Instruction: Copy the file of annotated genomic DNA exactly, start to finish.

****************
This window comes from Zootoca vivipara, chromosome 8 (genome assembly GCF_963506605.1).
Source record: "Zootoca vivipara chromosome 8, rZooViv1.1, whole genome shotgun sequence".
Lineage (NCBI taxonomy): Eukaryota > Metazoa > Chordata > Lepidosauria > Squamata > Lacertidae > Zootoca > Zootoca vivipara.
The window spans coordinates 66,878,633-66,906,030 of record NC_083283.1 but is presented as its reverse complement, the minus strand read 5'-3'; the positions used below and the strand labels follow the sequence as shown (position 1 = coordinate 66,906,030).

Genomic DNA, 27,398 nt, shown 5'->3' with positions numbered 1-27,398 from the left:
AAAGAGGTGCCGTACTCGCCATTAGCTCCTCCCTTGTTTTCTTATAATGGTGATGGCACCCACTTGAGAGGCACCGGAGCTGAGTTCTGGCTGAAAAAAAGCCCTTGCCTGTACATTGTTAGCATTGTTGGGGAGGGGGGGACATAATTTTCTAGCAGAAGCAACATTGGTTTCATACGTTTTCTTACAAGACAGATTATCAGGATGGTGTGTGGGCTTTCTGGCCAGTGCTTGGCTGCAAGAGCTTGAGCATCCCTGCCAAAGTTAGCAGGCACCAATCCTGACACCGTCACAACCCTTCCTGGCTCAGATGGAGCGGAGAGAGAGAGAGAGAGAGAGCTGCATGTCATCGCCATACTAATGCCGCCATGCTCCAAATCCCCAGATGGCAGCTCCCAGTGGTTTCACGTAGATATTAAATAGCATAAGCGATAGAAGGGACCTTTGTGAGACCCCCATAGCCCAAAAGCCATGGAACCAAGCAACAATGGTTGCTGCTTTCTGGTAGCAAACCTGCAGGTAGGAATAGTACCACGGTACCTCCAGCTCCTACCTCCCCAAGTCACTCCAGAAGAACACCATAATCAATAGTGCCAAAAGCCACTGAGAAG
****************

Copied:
This window comes from Zootoca vivipara, chromosome 8 (genome assembly GCF_963506605.1).
Source record: "Zootoca vivipara chromosome 8, rZooViv1.1, whole genome shotgun sequence".
Lineage (NCBI taxonomy): Eukaryota > Metazoa > Chordata > Lepidosauria > Squamata > Lacertidae > Zootoca > Zootoca vivipara.
The window spans coordinates 66,878,633-66,906,030 of record NC_083283.1 but is presented as its reverse complement, the minus strand read 5'-3'; the positions used below and the strand labels follow the sequence as shown (position 1 = coordinate 66,906,030).

Genomic DNA, 27,398 nt, shown 5'->3' with positions numbered 1-27,398 from the left:
AAAGAGGTGCCGTACTCGCCATTAGCTCCTCCCTTGTTTTCTTATAATGGTGATGGCACCCACTTGAGAGGCACCGGAGCTGAGTTCTGGCTGAAAAAAAGCCCTTGCCTGTACATTGTTAGCATTGTTGGGGAGGGGGGGACATAATTTTCTAGCAGAAGCAACATTGGTTTCATACGTTTTCTTACAAGACAGATTATCAGGATGGTGTGTGGGCTTTCTGGCCAGTGCTTGGCTGCAAGAGCTTGAGCATCCCTGCCAAAGTTAGCAGGCACCAATCCTGACACCGTCACAACCCTTCCTGGCTCAGATGGAGCGGAGAGAGAGAGAGAGAGAGAGCTGCATGTCATCGCCATACTAATGCCGCCATGCTCCAAATCCCCAGATGGCAGCTCCCAGTGGTTTCACGTAGATATTAAATAGCATAAGCGATAGAAGGGACCTTTGTGAGACCCCCATAGCCCAAAAGCCATGGAACCAAGCAACAATGGTTGCTGCTTTCTGGTAGCAAACCTGCAGGTAGGAATAGTACCACGGTACCTCCAGCTCCTACCTCCCCAAGTCACTCCAGAAGAACACCATAATCAATAGTGCCAAAAGCCACTGAGAAG